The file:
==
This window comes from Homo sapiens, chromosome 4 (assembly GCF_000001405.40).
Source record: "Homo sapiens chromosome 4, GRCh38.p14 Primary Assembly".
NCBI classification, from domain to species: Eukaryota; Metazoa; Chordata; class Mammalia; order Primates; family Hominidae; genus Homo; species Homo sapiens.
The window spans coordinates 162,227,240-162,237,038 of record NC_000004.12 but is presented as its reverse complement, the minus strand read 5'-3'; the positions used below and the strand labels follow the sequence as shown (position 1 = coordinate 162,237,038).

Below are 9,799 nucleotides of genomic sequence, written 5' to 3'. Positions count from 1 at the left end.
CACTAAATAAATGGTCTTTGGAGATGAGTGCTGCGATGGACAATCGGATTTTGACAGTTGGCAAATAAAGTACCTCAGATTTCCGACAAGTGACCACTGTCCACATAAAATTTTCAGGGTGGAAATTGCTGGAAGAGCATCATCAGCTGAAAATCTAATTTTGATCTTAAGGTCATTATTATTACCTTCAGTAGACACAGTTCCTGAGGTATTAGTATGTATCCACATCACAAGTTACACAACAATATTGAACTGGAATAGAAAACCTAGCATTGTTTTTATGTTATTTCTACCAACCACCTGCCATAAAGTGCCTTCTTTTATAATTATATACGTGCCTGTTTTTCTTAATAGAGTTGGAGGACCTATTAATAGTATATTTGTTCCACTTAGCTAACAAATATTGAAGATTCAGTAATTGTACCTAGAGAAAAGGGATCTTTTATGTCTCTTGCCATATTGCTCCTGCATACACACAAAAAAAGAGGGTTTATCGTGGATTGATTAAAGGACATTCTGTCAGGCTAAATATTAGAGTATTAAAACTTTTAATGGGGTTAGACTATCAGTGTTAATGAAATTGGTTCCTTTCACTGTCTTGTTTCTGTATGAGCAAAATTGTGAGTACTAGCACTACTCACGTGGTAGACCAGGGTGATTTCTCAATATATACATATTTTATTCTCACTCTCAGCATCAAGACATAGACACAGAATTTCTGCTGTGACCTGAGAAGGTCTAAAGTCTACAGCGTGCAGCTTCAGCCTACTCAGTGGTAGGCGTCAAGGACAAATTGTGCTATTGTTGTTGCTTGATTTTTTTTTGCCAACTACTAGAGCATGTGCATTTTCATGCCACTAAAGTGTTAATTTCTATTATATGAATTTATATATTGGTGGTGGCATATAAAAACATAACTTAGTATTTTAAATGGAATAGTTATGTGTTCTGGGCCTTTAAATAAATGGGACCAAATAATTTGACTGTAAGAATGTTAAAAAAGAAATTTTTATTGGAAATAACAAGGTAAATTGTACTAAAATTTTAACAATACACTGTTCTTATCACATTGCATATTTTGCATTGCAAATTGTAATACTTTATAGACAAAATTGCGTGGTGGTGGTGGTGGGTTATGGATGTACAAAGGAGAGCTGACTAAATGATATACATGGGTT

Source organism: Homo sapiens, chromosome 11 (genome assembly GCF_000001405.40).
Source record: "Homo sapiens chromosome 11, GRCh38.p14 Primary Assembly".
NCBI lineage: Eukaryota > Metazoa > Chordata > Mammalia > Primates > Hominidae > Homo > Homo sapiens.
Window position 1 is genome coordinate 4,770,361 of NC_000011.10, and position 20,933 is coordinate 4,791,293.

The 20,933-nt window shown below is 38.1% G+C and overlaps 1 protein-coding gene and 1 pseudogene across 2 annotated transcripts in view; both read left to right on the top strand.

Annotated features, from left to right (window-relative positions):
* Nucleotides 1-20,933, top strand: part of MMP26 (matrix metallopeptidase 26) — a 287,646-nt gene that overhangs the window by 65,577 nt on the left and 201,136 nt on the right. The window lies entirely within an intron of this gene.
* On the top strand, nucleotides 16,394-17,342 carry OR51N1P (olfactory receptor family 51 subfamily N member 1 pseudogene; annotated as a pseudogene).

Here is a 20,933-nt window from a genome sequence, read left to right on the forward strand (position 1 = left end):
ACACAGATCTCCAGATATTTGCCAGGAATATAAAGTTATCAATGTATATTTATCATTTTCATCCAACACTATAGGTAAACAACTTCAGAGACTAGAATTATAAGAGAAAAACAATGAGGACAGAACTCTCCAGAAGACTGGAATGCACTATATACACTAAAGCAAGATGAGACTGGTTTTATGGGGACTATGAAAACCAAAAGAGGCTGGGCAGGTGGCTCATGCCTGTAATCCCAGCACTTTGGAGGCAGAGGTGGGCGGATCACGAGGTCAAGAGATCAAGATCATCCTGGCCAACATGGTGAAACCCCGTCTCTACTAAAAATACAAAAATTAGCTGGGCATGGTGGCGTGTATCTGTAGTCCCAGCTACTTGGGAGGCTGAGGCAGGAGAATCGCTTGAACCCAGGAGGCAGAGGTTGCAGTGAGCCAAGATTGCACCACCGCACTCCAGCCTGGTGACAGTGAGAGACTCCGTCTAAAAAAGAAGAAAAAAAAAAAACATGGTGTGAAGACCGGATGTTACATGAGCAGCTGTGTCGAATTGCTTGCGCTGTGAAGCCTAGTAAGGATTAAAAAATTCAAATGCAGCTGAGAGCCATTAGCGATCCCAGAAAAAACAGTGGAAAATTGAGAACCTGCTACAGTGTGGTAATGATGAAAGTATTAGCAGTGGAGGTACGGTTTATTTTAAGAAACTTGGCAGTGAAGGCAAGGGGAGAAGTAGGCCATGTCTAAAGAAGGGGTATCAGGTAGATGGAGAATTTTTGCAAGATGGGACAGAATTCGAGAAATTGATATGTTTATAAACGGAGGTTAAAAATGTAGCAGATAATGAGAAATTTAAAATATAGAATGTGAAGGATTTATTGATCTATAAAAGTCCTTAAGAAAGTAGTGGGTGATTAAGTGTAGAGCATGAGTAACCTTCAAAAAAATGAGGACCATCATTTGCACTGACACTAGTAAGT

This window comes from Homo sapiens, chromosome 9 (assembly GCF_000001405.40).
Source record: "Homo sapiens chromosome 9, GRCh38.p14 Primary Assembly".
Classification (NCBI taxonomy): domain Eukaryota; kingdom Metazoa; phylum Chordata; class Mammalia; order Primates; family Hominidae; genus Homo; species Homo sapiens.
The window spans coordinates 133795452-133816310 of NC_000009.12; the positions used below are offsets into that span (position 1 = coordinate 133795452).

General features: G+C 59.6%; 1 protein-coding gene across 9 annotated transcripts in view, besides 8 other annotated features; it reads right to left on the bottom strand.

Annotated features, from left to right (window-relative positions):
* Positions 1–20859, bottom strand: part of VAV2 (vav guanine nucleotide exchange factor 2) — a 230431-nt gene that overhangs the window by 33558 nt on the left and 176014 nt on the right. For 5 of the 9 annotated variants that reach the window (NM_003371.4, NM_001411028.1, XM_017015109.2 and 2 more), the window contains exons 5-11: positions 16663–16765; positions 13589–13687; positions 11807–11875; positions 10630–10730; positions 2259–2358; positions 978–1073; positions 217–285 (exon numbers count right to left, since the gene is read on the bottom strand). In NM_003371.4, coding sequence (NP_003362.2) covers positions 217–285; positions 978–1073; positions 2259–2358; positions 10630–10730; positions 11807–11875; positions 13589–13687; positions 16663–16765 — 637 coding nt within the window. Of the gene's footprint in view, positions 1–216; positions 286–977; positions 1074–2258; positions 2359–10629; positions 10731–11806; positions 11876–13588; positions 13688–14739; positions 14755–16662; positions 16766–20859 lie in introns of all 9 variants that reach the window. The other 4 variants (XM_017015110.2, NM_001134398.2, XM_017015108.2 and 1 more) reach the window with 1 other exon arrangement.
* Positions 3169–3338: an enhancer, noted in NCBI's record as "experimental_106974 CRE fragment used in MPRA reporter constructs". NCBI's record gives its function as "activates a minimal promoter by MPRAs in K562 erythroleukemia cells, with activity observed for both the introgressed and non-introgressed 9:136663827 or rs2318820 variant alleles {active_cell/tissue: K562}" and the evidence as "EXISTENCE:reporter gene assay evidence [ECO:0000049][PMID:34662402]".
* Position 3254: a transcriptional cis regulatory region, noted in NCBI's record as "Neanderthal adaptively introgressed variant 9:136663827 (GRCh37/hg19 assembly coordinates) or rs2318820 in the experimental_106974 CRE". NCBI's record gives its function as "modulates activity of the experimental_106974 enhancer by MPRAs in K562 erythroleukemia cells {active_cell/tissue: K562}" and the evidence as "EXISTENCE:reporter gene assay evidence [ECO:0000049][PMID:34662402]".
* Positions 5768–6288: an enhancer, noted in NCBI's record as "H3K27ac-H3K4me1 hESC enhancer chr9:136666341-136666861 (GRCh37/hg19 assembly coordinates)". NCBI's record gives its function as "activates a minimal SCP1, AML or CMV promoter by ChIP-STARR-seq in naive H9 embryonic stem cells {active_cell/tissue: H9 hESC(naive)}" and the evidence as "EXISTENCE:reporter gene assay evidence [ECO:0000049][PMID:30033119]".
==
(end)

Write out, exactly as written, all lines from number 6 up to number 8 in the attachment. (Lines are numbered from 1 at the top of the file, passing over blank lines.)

CACTAAATAAATGGTCTTTGGAGATGAGTGCTGCGATGGACAATCGGATTTTGACAGTTGGCAAATAAAGTACCTCAGATTTCCGACAAGTGACCACTGTCCACATAAAATTTTCAGGGTGGAAATTGCTGGAAGAGCATCATCAGCTGAAAATCTAATTTTGATCTTAAGGTCATTATTATTACCTTCAGTAGACACAGTTCCTGAGGTATTAGTATGTATCCACATCACAAGTTACACAACAATATTGAACTGGAATAGAAAACCTAGCATTGTTTTTATGTTATTTCTACCAACCACCTGCCATAAAGTGCCTTCTTTTATAATTATATACGTGCCTGTTTTTCTTAATAGAGTTGGAGGACCTATTAATAGTATATTTGTTCCACTTAGCTAACAAATATTGAAGATTCAGTAATTGTACCTAGAGAAAAGGGATCTTTTATGTCTCTTGCCATATTGCTCCTGCATACACACAAAAAAAGAGGGTTTATCGTGGATTGATTAAAGGACATTCTGTCAGGCTAAATATTAGAGTATTAAAACTTTTAATGGGGTTAGACTATCAGTGTTAATGAAATTGGTTCCTTTCACTGTCTTGTTTCTGTATGAGCAAAATTGTGAGTACTAGCACTACTCACGTGGTAGACCAGGGTGATTTCTCAATATATACATATTTTATTCTCACTCTCAGCATCAAGACATAGACACAGAATTTCTGCTGTGACCTGAGAAGGTCTAAAGTCTACAGCGTGCAGCTTCAGCCTACTCAGTGGTAGGCGTCAAGGACAAATTGTGCTATTGTTGTTGCTTGATTTTTTTTTGCCAACTACTAGAGCATGTGCATTTTCATGCCACTAAAGTGTTAATTTCTATTATATGAATTTATATATTGGTGGTGGCATATAAAAACATAACTTAGTATTTTAAATGGAATAGTTATGTGTTCTGGGCCTTTAAATAAATGGGACCAAATAATTTGACTGTAAGAATGTTAAAAAAGAAATTTTTATTGGAAATAACAAGGTAAATTGTACTAAAATTTTAACAATACACTGTTCTTATCACATTGCATATTTTGCATTGCAAATTGTAATACTTTATAGACAAAATTGCGTGGTGGTGGTGGTGGGTTATGGATGTACAAAGGAGAGCTGACTAAATGATATACATGGGTT

Source organism: Homo sapiens, chromosome 11 (genome assembly GCF_000001405.40).
Source record: "Homo sapiens chromosome 11, GRCh38.p14 Primary Assembly".